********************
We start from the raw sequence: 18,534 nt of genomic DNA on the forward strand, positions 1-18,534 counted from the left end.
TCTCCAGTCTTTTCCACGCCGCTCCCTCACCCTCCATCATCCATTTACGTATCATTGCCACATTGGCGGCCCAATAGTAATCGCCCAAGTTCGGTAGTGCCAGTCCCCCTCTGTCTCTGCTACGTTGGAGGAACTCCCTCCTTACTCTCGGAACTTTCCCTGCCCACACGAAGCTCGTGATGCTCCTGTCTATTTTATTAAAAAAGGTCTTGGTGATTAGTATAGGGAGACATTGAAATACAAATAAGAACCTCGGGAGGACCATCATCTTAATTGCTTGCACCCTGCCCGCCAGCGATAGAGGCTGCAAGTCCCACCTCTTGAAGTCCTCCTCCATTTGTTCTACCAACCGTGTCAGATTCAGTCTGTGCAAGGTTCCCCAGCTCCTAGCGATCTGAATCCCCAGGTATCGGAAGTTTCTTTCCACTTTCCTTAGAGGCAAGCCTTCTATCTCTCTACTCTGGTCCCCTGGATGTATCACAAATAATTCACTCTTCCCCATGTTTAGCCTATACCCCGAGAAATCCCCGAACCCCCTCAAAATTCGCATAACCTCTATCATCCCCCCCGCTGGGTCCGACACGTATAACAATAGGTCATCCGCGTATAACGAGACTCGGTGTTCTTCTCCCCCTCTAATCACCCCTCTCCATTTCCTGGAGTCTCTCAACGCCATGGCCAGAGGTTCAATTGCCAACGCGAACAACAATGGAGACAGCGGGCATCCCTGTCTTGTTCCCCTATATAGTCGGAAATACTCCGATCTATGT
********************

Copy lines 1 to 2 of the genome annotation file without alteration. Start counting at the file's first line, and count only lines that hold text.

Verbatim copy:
We start from the raw sequence: 18,534 nt of genomic DNA on the forward strand, positions 1-18,534 counted from the left end.
TCTCCAGTCTTTTCCACGCCGCTCCCTCACCCTCCATCATCCATTTACGTATCATTGCCACATTGGCGGCCCAATAGTAATCGCCCAAGTTCGGTAGTGCCAGTCCCCCTCTGTCTCTGCTACGTTGGAGGAACTCCCTCCTTACTCTCGGAACTTTCCCTGCCCACACGAAGCTCGTGATGCTCCTGTCTATTTTATTAAAAAAGGTCTTGGTGATTAGTATAGGGAGACATTGAAATACAAATAAGAACCTCGGGAGGACCATCATCTTAATTGCTTGCACCCTGCCCGCCAGCGATAGAGGCTGCAAGTCCCACCTCTTGAAGTCCTCCTCCATTTGTTCTACCAACCGTGTCAGATTCAGTCTGTGCAAGGTTCCCCAGCTCCTAGCGATCTGAATCCCCAGGTATCGGAAGTTTCTTTCCACTTTCCTTAGAGGCAAGCCTTCTATCTCTCTACTCTGGTCCCCTGGATGTATCACAAATAATTCACTCTTCCCCATGTTTAGCCTATACCCCGAGAAATCCCCGAACCCCCTCAAAATTCGCATAACCTCTATCATCCCCCCCGCTGGGTCCGACACGTATAACAATAGGTCATCCGCGTATAACGAGACTCGGTGTTCTTCTCCCCCTCTAATCACCCCTCTCCATTTCCTGGAGTCTCTCAACGCCATGGCCAGAGGTTCAATTGCCAACGCGAACAACAATGGAGACAGCGGGCATCCCTGTCTTGTTCCCCTATATAGTCGGAAATACTCCGATCTATGT